Saunders' Coaching Roots Run Through Sioux Falls
Saunders' Coaching Roots Run Through Sioux Falls
Email / Twitter
All coaches get their start somewhere, and those roots tend to stay with them no matter how far they go or what heights they achieve. Flip Saunders understands that.
Back in 1995, Saunders was an up-and-coming NBA coach that just signed on for his first big-league gig with the Minnesota Timberwolves. Since then, he’s won 638 NBA games, made 11 postseason appearances and transitioned his success on the sidelines into his newest position in as the Wolves’ President of Basketball Operations.
But the lessons he learned in the years leading up to his jump into the NBA helped form his coaching style and philosophy. Over seven years in the Continental Basketball Association with the Rapid City Thrillers, La Crosse Catbirds and Sioux Falls Skyforce, he won 253 games and still stands as the second most winningest coach in the now defunct league’s history. Perhaps the most important trait he brought with him to the NBA is adaptability. You never know what situations will arise on the sidelines, and you need to be prepared for all scenarios if you’re hoping to be successful.
“Because you’re losing players to the NBA, you have to be able to adapt to situations,” Saunders said. “That’s why I think you look at guys who have coached in that league, whether it’s myself, Phil Jackson, George Karl, Terry Stotts, Eric Musselman—those guys have gone through that so they are able to adapt to situations. They don’t get ruffled when things go bad, and they don’t get too excited when things are going good. You try to stay level headed, and you try stay one step ahead of anything.”
Saunders will return to Sioux Falls this week as the Timberwolves face the Milwaukee Bucks in an exhibition game Thursday night at the new Sanford Pentagon. It will be the first professional basketball game at the newly-opened facility, with tipoff set for 7 p.m. on Fox Sports North Plus.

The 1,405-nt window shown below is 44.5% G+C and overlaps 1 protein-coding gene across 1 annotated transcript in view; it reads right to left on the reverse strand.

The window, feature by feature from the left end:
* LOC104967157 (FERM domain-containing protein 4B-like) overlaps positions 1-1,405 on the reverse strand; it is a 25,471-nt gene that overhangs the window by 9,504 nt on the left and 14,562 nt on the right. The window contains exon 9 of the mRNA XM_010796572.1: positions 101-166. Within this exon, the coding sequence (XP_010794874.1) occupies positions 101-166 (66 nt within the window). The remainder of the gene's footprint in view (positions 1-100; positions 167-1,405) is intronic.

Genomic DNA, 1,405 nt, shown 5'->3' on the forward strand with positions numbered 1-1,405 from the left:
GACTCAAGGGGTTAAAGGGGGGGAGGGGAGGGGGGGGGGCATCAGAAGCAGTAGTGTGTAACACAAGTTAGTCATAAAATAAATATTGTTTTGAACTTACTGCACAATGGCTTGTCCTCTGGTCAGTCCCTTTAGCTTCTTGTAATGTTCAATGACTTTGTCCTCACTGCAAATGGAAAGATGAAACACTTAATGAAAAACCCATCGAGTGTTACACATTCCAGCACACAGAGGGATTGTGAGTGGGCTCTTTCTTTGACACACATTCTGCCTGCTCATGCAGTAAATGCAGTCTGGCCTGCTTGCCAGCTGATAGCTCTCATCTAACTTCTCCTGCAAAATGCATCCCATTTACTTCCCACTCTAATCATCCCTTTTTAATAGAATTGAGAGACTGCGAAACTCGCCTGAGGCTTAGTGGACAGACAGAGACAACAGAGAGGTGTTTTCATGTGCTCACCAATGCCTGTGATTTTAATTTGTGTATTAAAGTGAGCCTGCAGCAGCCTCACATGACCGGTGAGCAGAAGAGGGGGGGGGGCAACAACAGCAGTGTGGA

The Pentagon is the new home for the Skyforce, now a member of the NBA Development League, but back in 1994-95 when Saunders coached the club they played about three miles south at the Sioux Falls Arena. When Saunders arrived after a stint in La Crosse, the Skyforce had never put together a winning season or made the playoffs since the team’s inception in 1989.
Saunders and his group of players changed that. During the 1994-95 run, the Skyforce put together a 34-22 record, reached the playoffs and attracted a season attendance that still ranks second in franchise history. Sioux Falls lost its Best-of-3 first round playoff series, but that season was the first of six straight years in which the Skyforce played above .500 basketball. The following year, after Saunders left for the Timberwolves, coach Mo McHone led Sioux Falls to the CBA title.
Meanwhile, Saunders made the jump to Minnesota and made the same type of transition within the Wolves’ franchise. He, along with a 19-year-old rookie named Kevin Garnett, helped re-shape the Timberwolves’ culture—the Wolves haven’t had a winning season before or after Saunders’ stint with the club—and brought with him a go-getter philosophy that helped push the team into eight straight playoff appearances.
“He always had a massive, massive passion for the game,” said Wolves President Chris Wright, who was with the franchise when they hired Saunders as coach in 1995. “He brings a level of energy to what he’s doing every single day. He gets it done.”
A lot of that goes back to those days in the CBA, where coaches don’t often have the luxury of knowing their star players will be around for a full season. Call ups happen, and it takes the proper game planning to create the right schemes for varying personnel—whenever that situation might arise.
Saunders made big steps in his coaching career during those years in the CBA, and he left a lasting impression on the Sioux Falls record books. But the city and the fans also left a lasting impression on him, and he still has friends who reside in the area. He plans to catch up with some of those old friends when he travels there today. His first plan for his Sioux Falls trip is to tour the Sanford Pentagon facility before the team arrives in town from Toronto later tonight.
It’s a city he’s visited many times, he said, since he last coached there in 1995. And it’s one stop in his coaching career that prepared him for his long-tenured stint in the NBA. This week is a chance to return home to those roots.
“Whenever we as a league can go back to the NBADL or CBA, those are always positives,” Saunders said. “That’s part of what this league has always been about, is moving players up. That’s where we try to develop players, so it’s always good to give back to those areas. It’s a work time when you go back there, you’re going to work, but it’s always good to go back because you know a lot of people.”